Eridu as envisioned by Balage Balogh

Although different people have advanced alternate claims (and new evidence continues to come from archaeological sites around the world), one of the first cities to rise up from the mud was the Mesopotamian city state Eridu.  Located in what was then a fertile estuary where the Euphrates emptied into the Persian Gulf, Eridu seems to have been founded circa 5400 BC by the confluence of three extremely different tribes each of which relied on a different ecosystem. According to Gwendolyn Leick, as paraphrased by the Museum of Knowledge:

The oldest agrarian settlement seems to have been based upon intensive subsistence irrigation agriculture derived from the Samarra culture to the north, characterized by the building of canals, and mud-brick buildings. The fisher-hunter cultures of the Arabian littoral…may have been the original Sumerians. They seem to have dwelt in reed huts. The third culture that contributed to the building of Eridu was the nomadic Semitic pastoralists of herds of sheep and goats living in tents in semi-desert areas.

Somehow these three groups blended together and created the first city. Eridu was built along a pattern which became typical for Sumerian city states: a large central ziggurat of mudbrick was surrounded by a warren of mudbrick houses. The temple was sacred to Enki, the wise god of the abzu (the freshwater marsh).  Enki was the principal god for a reason:  it was the fresh water from the abzu which filled the irrigation ditches and made cultivation of newly domesticated grains possible.  In 4000 BC Eridu had about four thousand inhabitants.  If you wanted to buy goods at a marketplace, drink beer in a tavern, see a building larger than one story, or walk down an alley at night it was probably the only place on earth you could do so.  By 3700 B.C Eridu’s population had grown to approximately ten thousand inhabitants.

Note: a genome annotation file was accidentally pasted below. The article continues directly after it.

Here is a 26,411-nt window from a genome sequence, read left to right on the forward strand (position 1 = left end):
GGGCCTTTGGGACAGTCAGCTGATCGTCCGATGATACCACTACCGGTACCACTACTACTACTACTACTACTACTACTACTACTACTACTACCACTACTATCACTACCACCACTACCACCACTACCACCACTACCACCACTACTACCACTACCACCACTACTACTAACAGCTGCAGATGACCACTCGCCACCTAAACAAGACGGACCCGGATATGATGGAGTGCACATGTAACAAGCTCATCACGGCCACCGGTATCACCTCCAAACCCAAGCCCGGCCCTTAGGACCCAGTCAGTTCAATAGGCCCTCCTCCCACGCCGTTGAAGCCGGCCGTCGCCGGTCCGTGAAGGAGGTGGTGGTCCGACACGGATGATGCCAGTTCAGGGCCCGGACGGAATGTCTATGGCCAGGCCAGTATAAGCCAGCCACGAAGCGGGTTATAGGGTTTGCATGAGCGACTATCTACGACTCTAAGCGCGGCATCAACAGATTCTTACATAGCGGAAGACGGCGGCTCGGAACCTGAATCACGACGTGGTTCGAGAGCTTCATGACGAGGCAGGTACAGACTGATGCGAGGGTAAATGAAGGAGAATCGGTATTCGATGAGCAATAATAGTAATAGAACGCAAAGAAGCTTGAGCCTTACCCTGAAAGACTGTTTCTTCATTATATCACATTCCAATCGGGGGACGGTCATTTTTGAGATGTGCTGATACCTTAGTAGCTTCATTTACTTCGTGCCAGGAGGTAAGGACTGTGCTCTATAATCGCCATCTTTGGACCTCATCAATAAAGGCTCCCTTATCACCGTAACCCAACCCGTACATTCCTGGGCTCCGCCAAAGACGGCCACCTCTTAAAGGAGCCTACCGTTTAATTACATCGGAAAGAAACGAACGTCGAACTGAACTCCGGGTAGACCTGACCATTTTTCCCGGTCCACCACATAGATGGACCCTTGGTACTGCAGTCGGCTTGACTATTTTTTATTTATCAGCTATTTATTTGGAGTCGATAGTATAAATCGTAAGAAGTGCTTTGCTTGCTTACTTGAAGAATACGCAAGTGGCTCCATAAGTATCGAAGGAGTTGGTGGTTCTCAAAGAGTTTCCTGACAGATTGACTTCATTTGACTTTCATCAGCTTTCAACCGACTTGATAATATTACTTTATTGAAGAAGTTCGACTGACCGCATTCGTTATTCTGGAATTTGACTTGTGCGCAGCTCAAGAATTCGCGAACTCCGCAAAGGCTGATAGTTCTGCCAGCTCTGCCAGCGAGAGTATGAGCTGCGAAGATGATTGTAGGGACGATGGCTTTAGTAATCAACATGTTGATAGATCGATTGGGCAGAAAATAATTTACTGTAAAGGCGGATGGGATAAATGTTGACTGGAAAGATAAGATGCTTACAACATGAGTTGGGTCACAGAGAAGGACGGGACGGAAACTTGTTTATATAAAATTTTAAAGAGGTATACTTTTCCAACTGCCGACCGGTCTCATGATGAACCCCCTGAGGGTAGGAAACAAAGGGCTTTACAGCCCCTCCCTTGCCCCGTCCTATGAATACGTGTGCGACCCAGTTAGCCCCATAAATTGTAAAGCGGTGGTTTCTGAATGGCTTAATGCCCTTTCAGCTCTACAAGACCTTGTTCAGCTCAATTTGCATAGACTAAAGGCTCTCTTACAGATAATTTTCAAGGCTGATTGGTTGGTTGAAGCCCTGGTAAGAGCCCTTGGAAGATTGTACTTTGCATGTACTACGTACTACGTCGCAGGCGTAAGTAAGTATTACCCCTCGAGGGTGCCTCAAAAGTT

The Statue of Enki Sails from Eridu (also painted by the remarkable Balage Balogh)

Thereafter, Eridu was swiftly eclipsed by Uruk to the northwest which was founded by the same blend of people.  The citizens of Uruk looked to Eridu for their template (in fact Sumerian mythology features a story in which Inanna, the harlot goddess of Uruk was forced to visit Eridu’s god Enki in order to obtain the gifts of civilization). Uruk became the first city to boast more than 50,000 people.  It featured the first monumental architecture, the first writing, the first full-time bureaucrats, and the first professional soldiers.  It was the first civilization.

As the other city states of ancient Mesopotamia grew and prospered, Eridu, began to wither.  The once fertile soil lost its vigor and became salty after centuries of irrigation.  Farmers switched to salt-resistant barley but then even that failed. Wars and strife swept over the region as kings and their armies vied for supremacy. By 2050 the region was depopulated.  Neo-Babylonians built a purely ceremonial temple there to honor Eridu’s legacy as the first city and the birthplace of civilization, but by the 6th century BC, even that was abandoned forever.

Eridu Today